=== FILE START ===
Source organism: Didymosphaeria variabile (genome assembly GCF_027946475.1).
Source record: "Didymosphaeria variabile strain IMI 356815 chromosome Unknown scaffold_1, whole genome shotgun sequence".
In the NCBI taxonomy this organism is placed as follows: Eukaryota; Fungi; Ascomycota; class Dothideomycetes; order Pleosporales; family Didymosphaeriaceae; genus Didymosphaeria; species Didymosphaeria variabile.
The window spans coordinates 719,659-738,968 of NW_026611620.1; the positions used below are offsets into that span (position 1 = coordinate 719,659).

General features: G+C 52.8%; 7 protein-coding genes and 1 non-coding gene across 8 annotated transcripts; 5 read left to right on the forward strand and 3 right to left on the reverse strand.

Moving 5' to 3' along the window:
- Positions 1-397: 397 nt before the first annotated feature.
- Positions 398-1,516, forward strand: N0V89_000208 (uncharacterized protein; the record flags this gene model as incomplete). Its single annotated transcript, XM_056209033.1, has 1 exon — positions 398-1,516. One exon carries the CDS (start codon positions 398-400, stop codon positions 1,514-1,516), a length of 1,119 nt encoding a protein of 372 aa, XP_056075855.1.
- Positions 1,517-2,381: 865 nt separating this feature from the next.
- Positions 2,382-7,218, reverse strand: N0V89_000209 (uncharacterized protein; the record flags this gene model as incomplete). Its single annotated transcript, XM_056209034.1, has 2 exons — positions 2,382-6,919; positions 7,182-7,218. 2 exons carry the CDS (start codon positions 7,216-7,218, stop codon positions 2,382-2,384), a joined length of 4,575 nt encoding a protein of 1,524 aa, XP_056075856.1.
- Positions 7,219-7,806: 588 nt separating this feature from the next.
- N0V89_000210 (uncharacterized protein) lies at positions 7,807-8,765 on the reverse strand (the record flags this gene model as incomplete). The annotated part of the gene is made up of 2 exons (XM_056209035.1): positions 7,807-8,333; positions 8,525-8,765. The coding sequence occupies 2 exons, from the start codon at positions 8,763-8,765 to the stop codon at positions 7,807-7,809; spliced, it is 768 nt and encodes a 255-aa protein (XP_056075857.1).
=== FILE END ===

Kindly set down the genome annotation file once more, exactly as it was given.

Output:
Source organism: Didymosphaeria variabile (genome assembly GCF_027946475.1).
Source record: "Didymosphaeria variabile strain IMI 356815 chromosome Unknown scaffold_1, whole genome shotgun sequence".
In the NCBI taxonomy this organism is placed as follows: Eukaryota; Fungi; Ascomycota; class Dothideomycetes; order Pleosporales; family Didymosphaeriaceae; genus Didymosphaeria; species Didymosphaeria variabile.
The window spans coordinates 719,659-738,968 of NW_026611620.1; the positions used below are offsets into that span (position 1 = coordinate 719,659).

General features: G+C 52.8%; 7 protein-coding genes and 1 non-coding gene across 8 annotated transcripts; 5 read left to right on the forward strand and 3 right to left on the reverse strand.

Moving 5' to 3' along the window:
- Positions 1-397: 397 nt before the first annotated feature.
- Positions 398-1,516, forward strand: N0V89_000208 (uncharacterized protein; the record flags this gene model as incomplete). Its single annotated transcript, XM_056209033.1, has 1 exon — positions 398-1,516. One exon carries the CDS (start codon positions 398-400, stop codon positions 1,514-1,516), a length of 1,119 nt encoding a protein of 372 aa, XP_056075855.1.
- Positions 1,517-2,381: 865 nt separating this feature from the next.
- Positions 2,382-7,218, reverse strand: N0V89_000209 (uncharacterized protein; the record flags this gene model as incomplete). Its single annotated transcript, XM_056209034.1, has 2 exons — positions 2,382-6,919; positions 7,182-7,218. 2 exons carry the CDS (start codon positions 7,216-7,218, stop codon positions 2,382-2,384), a joined length of 4,575 nt encoding a protein of 1,524 aa, XP_056075856.1.
- Positions 7,219-7,806: 588 nt separating this feature from the next.
- N0V89_000210 (uncharacterized protein) lies at positions 7,807-8,765 on the reverse strand (the record flags this gene model as incomplete). The annotated part of the gene is made up of 2 exons (XM_056209035.1): positions 7,807-8,333; positions 8,525-8,765. The coding sequence occupies 2 exons, from the start codon at positions 8,763-8,765 to the stop codon at positions 7,807-7,809; spliced, it is 768 nt and encodes a 255-aa protein (XP_056075857.1).